Sign O the Times (1987) - This is a glorified Prince concert movie. There's very little time wasted in dialogue, just enough bits of scene to set up the live French performances of the new album. But those individual songs were choreographed extensively enough to make real set pieces and drama moves out of each individual song. I really like the simple martial drum line marching across the end of the title song. Also, many of the songs are significantly and interestingly re-arranged from the studio versions. Purple Rain was the big hit that made his name, but this was an even more fulfilling movie experience, partly just on grounds of less talk, more music. Let Sheila E and that band do the talking.

The Little Mermaid (1989) - The main problem with modern Disney animated features is inferior music. I don't care how many damned fools bought the Lion King album, "Circle of Life" ain't all that. The AFI selection of Beauty and the Beast strikes me as incredibly mediocre.

Then there's the exception that proved the rule. The first big hit of the modern Disney era had a set of songs worthy of classic Disney. "Under the Sea" is just a beauty of joyful melody and gettin' down on the ocean floor. "Kiss the Girl" is a pop confection for the ages. The exquisite animated choreography is just gravy.

Also, it has two of my favorite Disney characters, including my guy Sebastian the crab. But most of all, Ursula is perhaps the greatest villain character ever in a Disney flick, with the baddest, and most memorable evil theme song, "Poor Unfortunate Souls."

Top Hat (1935) - Dance specifically is the point of this entry. The Astaire-Rogers movies were all horribly lacking in plot interest, to put it mildly. But you can't very well account for great movie musicals without Fred and Ginger. Here's "Cheek to Cheek" and "Top Hat, White Tie and Tails."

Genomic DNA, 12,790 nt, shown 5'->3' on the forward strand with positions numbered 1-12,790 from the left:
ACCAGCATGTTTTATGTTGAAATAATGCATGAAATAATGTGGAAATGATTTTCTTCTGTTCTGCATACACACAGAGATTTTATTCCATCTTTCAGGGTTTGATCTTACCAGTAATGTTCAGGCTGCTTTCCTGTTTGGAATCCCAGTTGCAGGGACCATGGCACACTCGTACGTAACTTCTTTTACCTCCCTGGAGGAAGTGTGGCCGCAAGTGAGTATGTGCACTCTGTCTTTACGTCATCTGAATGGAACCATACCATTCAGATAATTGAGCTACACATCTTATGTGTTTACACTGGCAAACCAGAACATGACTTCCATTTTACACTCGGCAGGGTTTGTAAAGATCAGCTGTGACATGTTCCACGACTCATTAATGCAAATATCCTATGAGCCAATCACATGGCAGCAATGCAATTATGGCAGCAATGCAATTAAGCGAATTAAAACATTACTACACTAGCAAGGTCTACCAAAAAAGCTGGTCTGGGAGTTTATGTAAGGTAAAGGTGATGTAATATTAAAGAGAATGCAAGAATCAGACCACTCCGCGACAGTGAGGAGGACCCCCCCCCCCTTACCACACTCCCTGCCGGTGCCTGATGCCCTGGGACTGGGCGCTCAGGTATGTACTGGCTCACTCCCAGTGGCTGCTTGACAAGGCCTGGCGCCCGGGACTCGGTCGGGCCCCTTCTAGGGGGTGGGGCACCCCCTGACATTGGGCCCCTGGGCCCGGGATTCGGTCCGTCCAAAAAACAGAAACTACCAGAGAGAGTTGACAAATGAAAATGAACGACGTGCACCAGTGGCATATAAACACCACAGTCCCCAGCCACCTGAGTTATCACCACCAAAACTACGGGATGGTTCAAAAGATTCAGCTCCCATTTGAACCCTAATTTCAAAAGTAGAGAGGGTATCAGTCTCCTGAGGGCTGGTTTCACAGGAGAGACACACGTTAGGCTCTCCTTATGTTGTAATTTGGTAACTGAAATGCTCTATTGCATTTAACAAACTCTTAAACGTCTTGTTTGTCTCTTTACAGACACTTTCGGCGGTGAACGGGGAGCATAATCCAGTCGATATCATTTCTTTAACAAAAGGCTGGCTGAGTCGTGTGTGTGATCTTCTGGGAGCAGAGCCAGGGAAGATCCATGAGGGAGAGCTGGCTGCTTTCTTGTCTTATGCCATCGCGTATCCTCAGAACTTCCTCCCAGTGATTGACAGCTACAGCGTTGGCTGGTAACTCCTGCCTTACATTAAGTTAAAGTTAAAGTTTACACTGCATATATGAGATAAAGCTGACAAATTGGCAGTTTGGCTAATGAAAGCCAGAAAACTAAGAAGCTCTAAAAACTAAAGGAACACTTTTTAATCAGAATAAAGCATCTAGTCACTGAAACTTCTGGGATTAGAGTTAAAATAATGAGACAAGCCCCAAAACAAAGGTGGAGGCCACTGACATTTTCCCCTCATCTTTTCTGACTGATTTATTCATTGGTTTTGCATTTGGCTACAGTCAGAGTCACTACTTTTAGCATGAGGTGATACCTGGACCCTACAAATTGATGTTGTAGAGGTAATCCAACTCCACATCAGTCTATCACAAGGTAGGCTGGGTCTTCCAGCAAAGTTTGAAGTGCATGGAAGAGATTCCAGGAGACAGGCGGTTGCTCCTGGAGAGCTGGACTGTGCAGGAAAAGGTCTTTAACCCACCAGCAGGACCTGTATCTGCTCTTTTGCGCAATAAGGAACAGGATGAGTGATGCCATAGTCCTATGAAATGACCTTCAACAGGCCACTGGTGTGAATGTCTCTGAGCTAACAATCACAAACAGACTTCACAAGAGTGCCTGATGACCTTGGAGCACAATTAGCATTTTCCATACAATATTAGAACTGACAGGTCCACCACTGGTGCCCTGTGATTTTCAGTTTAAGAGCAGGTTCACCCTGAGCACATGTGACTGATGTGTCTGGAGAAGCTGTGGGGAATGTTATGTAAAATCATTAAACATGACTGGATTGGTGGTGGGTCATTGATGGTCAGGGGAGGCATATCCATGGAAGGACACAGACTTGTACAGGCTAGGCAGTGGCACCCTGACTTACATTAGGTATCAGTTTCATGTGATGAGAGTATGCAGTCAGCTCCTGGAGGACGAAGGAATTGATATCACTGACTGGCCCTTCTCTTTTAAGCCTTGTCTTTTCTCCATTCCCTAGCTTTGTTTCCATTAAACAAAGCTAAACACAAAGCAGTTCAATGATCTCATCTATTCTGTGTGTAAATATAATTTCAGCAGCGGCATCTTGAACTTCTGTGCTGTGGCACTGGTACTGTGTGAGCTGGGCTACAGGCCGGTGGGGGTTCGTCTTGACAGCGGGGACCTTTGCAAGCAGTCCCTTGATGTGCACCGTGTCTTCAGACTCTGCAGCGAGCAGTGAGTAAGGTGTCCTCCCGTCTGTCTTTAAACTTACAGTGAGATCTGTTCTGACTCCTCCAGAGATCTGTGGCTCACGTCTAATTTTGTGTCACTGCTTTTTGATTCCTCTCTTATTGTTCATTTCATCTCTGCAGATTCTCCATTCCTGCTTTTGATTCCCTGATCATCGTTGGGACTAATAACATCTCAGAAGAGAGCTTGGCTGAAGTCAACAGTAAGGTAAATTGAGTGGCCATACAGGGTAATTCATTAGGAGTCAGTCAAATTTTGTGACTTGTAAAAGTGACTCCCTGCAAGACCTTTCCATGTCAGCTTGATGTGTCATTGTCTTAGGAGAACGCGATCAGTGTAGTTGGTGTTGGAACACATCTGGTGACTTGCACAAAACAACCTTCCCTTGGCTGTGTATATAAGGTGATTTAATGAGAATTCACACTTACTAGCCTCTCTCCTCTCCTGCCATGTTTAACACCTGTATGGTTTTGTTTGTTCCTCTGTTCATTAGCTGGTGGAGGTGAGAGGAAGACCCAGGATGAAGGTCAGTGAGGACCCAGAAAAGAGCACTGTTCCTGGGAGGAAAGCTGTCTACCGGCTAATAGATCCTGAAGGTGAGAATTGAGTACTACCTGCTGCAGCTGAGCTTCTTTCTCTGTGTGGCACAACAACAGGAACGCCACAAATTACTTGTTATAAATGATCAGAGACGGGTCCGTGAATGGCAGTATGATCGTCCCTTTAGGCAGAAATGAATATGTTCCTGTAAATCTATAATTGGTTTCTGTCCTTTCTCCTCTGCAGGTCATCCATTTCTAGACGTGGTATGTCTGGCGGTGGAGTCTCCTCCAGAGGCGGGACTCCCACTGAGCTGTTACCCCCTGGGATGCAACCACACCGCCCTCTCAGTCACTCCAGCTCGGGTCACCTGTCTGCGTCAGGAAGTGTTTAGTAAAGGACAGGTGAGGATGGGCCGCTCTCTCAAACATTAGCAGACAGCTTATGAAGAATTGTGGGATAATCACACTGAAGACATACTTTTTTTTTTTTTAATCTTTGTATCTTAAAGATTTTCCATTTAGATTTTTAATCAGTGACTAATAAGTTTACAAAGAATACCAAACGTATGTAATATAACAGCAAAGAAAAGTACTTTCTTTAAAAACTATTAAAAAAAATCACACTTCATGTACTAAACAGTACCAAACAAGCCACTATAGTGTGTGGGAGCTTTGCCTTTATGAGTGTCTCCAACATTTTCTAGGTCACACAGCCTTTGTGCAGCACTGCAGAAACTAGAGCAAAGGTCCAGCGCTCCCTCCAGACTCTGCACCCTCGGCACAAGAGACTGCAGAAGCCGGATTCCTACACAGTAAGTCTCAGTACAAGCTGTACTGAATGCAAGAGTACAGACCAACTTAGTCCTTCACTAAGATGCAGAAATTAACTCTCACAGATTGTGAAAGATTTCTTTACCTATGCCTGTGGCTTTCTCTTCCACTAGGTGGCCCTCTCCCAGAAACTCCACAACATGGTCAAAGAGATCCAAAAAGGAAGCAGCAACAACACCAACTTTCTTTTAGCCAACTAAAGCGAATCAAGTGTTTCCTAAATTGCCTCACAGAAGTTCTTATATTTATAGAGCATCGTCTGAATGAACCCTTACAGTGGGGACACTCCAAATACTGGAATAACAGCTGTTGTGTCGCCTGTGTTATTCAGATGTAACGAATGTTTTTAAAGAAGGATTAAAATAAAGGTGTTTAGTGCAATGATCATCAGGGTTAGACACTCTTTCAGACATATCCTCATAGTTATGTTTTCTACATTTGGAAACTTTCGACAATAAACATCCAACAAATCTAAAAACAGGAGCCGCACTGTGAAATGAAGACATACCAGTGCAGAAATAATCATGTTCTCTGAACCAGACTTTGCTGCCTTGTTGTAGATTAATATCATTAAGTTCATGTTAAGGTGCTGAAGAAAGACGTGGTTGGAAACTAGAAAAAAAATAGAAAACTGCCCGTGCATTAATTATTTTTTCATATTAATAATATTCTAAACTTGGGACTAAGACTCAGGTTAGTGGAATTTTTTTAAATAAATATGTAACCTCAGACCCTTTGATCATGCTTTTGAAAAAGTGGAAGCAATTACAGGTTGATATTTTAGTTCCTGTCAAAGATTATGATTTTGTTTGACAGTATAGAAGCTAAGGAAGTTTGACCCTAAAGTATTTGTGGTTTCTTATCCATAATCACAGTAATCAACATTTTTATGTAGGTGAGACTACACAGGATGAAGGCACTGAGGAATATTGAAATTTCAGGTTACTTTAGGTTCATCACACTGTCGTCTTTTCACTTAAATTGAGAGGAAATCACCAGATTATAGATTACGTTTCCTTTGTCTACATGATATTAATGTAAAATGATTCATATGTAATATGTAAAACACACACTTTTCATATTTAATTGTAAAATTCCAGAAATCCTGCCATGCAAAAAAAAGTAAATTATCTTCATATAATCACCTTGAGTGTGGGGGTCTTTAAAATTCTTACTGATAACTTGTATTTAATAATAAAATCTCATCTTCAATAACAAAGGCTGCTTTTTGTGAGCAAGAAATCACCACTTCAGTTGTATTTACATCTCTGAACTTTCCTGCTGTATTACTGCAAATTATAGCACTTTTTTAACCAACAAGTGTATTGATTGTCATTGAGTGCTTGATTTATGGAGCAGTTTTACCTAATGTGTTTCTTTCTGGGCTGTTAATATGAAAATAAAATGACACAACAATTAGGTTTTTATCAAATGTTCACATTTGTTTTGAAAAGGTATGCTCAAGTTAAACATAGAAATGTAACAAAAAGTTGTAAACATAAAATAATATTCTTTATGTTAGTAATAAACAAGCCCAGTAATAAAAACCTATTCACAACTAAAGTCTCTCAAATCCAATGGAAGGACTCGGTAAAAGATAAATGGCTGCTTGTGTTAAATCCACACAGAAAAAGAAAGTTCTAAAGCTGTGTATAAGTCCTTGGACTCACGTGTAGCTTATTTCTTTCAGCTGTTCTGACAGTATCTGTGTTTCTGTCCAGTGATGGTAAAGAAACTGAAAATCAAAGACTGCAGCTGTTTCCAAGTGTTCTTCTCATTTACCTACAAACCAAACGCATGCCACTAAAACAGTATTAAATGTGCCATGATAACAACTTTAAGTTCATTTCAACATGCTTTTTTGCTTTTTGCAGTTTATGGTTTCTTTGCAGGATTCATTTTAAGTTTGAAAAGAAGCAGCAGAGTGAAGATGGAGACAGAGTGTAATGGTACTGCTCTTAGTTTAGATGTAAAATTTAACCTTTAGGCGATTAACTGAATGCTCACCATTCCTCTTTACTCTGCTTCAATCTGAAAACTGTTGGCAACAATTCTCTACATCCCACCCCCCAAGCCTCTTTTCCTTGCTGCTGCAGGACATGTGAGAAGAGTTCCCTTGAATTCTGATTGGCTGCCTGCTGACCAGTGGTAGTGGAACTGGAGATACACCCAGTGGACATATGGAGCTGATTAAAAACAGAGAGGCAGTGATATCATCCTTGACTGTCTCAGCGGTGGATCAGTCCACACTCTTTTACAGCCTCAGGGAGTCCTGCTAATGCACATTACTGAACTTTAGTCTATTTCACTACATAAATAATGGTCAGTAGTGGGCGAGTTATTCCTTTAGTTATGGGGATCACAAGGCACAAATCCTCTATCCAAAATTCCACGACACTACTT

Finian's Rainbow (1968) - Actually, the Fred Astaire movie that's made the biggest impression on me was his very last starring musical, Finian's Rainbow. He was quite competent to do the simple jigs the style of this production called for, but was not even intending to compete with the pure athleticism of his prime work.

However, this had much more story than his classics. He's got a much more interesting character, and other characters and dancers around him. There's a real interesting actual story, tied to beautiful cinematography and first time big director Francis Coppola.

Most of all, they have classic new songs, including Yip Harburg's other big rainbow song, "Look to the Rainbow." I'll take it as equal to "Somewhere Over the Rainbow." Also, Harburg gets some groovy pinko mojo going with stuff like "That Great Come and Get It Day."

Clinching the deal, this was the original source of "Old Devil Moon."

Guys and Dolls (1955) - I just love every single thing about this movie, starting with the faux hipster lingo. There's a much better than average story, though the epic tragic ending of a double wedding does make it bittersweet. Still, this has "Paul Revere" "Luck Be a Lady" and Marlon Brando wooing Jean Simmons in the Cuban moonlight.

On top of which you get Frank Sinatra. Music aside, this was one of his best acting performances for my money.

The Jungle Book (1967) - The top selling point of classic era Disney movies was music.  They produced some of the best pop songs going, whether you consider them kiddie songs or otherwise.  This was the last film produced by Walt Disney, who died during production.  It's my favorite set of Disney songs, swinging across the jungle in the hippest of style.  Louis Prima as the ambitious orangutan King Louis rocked the jungle with "I Wanna Be Like You."  Then there's my personal philosophical statement "The Bare Necessities."

Special under appreciated points for Kaa's seductive "Trust in Me."